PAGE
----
Now when Mac Pro updates stalled a few years ago, Apple promised something better, and it came, more or less, with the 2013 model. But was what resembled a circular trash can really an upgrade? If you depended on the old cheese-grater Mac Pro to store extra hard drives and peripheral cards, the answer was no. The new Mac Pro was designed for mostly external expansion. You couldn’t even put a second Xeon processor in there. Was that the price of small and light? All right, it’s assembled in the U.S., a change for Apple, which hasn’t built Macs in this country of years.

    So what’s next for the Mac Pro? A simple refresh, a redesign with more internal expansion, or does it go away? How does Apple serve the professional user who does movie special effects and high-end scientific calculations on a Mac? Are they let loose, forced to switch to a Windows workstation, or does Apple expect them to all buy iMacs?

    Lots of questions, and some or all of them are expected to be answered come October 27th.



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    One Response to “Is the End of the Mac Drought Near?”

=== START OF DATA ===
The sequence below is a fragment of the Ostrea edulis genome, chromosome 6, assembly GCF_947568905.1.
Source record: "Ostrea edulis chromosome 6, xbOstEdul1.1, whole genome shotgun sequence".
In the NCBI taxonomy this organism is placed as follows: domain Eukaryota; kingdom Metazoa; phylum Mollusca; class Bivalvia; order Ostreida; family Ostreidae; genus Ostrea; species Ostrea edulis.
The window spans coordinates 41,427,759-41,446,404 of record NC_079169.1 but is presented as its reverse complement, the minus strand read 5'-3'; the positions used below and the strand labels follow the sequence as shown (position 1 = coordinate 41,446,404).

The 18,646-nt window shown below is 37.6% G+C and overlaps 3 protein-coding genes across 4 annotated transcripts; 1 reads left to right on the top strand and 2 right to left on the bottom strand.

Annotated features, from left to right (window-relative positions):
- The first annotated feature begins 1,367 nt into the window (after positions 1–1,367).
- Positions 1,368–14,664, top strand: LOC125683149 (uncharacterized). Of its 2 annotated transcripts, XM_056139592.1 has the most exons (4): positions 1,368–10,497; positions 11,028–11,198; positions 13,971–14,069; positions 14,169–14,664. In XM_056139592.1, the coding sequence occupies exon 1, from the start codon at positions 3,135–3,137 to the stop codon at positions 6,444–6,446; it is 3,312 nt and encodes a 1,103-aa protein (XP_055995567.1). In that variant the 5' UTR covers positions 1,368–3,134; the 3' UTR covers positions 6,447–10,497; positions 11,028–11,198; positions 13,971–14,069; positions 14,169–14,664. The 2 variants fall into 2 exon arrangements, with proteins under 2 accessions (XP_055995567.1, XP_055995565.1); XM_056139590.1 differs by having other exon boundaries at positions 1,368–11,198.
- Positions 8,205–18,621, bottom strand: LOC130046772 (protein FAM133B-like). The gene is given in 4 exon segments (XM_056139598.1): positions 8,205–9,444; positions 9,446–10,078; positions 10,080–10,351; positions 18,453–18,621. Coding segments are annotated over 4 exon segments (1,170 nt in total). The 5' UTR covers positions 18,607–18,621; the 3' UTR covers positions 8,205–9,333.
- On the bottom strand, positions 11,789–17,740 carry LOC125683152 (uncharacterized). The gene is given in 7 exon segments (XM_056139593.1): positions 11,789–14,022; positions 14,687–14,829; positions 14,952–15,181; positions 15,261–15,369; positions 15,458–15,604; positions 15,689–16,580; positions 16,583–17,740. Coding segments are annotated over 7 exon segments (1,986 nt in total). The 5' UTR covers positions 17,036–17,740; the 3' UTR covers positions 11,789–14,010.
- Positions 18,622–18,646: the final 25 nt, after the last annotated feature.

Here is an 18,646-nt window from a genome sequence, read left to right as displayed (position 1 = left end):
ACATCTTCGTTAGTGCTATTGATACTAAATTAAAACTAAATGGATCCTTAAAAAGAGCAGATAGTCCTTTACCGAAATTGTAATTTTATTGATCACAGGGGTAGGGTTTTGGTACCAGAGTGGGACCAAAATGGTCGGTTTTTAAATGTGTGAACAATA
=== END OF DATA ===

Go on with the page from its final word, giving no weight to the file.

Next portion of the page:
1. DaveD says:

      Perception is everything. With the exception of the iMac and MacBook the rest of Apple’s offerings are old, ancient in tech time. The 15-inch MacBook Pro have the “Haswell” processors and with Intel had difficulties in delivering the “Broadwell” only the 13-inch MacBook Pro got the newer one. Intel basically abandoned “Broadwell” and quickly moved to “Skylake.” I have read months ago that the special kind of four-core “Skylake” mobile processors that Apple appears to want were finally available.

      While I can put the perception problem of the ancient 15-inch MacBook Pro on Intel, maybe including the Mac Pro and mini. But, I believe that Apple should give what the pros/prosumers want, upgradability and expandability after purchase. I can understand giving consumers “soldered memory parts”, the pro’s needs are different. Which leads me into the possible second part of the perception problem of Apple abandoning the pro market.

      Hopefully soon if the rumors are true, Apple will jazz up the Mac market.